In Germany, train operator Deutsche Bahn wrote on Twitter that signboards in stations were affected, though no train operations were affected. French automaker Renault had to temporarily shut down manufacturing at plants in northern France and Romania, Reuters reported. Among others affected, according to Reuters, include:
U.K. politicians are harnessing the attacks to criticize the U.K.'s Conservative Party of Prime Minister Theresa May, which made cuts to the NHS system, Willem Marx reports for NPR's Newscast unit. The cuts made NHS computer systems "outdated and vulnerable" to attack, critics say.
"Defence Minister Michael Fallon told the BBC that British authorities are spending more than $60 million on safeguarding computer systems," at the NHS, Marx adds. "Mr. Fallon said the government had already identified cyberattacks as one of the three greatest threats to Britain's security, and had pledged almost 2 and a half billion dollars to protect IT infrastructure."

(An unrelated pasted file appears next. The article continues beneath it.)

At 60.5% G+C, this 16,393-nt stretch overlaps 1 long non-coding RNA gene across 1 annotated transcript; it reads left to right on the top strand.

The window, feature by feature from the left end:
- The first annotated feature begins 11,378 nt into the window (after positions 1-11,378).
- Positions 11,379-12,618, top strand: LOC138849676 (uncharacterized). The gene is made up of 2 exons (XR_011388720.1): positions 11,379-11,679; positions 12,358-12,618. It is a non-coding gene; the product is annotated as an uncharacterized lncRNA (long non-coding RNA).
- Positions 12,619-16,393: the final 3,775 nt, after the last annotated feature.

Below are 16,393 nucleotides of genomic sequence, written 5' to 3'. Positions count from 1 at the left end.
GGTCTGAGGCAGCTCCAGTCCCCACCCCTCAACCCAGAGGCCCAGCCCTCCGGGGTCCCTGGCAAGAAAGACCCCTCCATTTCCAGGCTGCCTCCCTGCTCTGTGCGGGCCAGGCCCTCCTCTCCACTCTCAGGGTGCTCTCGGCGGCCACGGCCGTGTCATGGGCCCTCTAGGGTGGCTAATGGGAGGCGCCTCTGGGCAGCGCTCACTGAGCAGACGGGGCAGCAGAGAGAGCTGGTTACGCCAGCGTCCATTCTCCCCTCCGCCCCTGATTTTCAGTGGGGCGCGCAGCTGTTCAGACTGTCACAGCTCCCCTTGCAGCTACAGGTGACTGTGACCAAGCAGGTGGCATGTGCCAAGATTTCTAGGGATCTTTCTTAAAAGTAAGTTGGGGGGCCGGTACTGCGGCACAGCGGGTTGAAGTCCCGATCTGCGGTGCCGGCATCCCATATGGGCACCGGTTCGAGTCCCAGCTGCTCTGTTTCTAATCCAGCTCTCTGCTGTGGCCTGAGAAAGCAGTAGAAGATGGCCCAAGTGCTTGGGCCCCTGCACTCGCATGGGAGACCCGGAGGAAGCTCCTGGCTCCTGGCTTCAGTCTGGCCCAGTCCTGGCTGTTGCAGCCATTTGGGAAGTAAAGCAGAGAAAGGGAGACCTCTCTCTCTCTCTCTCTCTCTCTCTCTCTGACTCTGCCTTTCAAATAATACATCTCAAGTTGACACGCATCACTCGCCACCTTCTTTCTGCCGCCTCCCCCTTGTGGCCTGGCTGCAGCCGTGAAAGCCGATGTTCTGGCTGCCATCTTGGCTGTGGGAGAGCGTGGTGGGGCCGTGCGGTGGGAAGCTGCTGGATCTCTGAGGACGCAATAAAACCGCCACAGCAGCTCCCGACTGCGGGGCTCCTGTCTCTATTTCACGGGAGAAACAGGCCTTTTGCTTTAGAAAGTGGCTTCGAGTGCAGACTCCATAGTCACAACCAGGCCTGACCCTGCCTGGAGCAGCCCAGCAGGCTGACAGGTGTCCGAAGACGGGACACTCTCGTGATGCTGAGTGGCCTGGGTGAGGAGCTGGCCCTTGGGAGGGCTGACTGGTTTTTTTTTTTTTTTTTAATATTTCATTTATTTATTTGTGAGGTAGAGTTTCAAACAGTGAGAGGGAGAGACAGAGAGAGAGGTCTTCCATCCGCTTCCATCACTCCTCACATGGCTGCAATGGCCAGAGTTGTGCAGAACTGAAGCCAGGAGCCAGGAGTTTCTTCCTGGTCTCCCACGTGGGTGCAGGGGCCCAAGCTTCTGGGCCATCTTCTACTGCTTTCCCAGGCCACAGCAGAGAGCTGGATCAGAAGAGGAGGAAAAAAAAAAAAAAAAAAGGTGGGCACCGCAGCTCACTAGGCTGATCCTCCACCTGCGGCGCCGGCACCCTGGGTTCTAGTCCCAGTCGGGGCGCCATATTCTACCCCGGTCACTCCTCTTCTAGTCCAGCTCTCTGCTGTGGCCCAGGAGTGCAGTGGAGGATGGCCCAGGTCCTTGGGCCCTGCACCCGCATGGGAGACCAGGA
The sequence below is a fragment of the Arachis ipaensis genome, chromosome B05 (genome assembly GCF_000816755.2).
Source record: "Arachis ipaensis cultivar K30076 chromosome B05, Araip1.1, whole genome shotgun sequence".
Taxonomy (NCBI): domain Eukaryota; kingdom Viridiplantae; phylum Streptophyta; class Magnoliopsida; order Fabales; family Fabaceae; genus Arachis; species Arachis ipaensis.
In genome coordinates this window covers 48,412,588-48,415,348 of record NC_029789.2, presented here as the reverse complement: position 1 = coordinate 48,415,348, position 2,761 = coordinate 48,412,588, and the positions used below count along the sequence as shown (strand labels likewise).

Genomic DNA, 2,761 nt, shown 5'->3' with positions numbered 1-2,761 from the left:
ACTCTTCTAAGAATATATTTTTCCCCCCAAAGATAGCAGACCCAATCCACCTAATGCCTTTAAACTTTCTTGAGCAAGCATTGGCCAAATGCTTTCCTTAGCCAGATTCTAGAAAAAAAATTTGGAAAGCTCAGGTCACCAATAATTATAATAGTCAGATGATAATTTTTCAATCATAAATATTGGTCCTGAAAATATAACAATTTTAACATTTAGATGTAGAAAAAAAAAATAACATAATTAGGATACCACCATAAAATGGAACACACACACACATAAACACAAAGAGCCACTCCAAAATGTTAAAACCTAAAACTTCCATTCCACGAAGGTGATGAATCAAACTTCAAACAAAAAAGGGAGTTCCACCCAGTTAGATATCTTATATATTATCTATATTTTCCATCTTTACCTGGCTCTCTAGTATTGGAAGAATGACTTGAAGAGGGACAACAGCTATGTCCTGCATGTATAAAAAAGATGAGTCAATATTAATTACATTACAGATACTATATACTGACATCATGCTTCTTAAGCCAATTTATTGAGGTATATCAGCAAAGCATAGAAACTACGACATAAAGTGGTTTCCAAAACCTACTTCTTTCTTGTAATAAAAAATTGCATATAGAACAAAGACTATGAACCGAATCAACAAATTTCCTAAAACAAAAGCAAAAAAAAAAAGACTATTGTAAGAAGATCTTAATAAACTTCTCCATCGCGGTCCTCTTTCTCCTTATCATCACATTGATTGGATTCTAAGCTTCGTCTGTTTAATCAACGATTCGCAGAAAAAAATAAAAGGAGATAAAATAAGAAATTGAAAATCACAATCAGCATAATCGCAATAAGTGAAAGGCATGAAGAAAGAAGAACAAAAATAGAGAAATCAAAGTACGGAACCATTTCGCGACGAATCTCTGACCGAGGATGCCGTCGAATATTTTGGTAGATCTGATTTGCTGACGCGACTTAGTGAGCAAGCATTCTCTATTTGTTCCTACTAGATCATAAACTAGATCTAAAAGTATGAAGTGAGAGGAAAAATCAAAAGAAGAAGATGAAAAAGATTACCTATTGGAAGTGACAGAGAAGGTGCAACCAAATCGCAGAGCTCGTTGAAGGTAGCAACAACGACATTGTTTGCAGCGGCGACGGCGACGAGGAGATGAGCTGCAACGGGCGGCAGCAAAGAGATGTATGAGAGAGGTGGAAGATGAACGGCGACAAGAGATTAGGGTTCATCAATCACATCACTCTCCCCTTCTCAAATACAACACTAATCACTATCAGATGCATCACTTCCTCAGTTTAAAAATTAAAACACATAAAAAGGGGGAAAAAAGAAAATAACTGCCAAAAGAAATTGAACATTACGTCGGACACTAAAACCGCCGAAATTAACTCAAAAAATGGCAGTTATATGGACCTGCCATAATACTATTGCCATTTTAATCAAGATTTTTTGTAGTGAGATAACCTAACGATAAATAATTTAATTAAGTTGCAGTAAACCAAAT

Ransomware is big business
Ransomware works by hijacking a person's files and threatening to delete them without payment. The latest outbreak seems to be the biggest by far, though security experts have been warning about the risks of ransomware, especially to businesses, for some time.
A report by IBM in December found 40 percent of spam emails contained ransomware attachments last year, up from less than 1 percent the previous year. The technology has been "increasingly rampant since 2014," the study says, though the concept goes back to 1989, "when PC-locking malcode was snail-mailed to victims on floppy disks." The average ransom request is $500, IBM found.
The government recommends reporting ransomware immediately to the FBI or the U.S. Secret Service, and advises against paying ransoms, saying that payment is no guarantee of recovering data, and that it only encourages further attacks.
The IBM study found, however, that seven in 10 victims end up paying to get their data back. The FBI says the typical ransom runs between $200 and $10,000. Of the victims surveyed by IBM, more than half paid more than $10,000 in ransom.
The government recommends strong prevention measures as the best defense against ransomware attacks, including: strong spam filters, making sure software is patched and up to date, using anti-virus software, and regularly backing up data.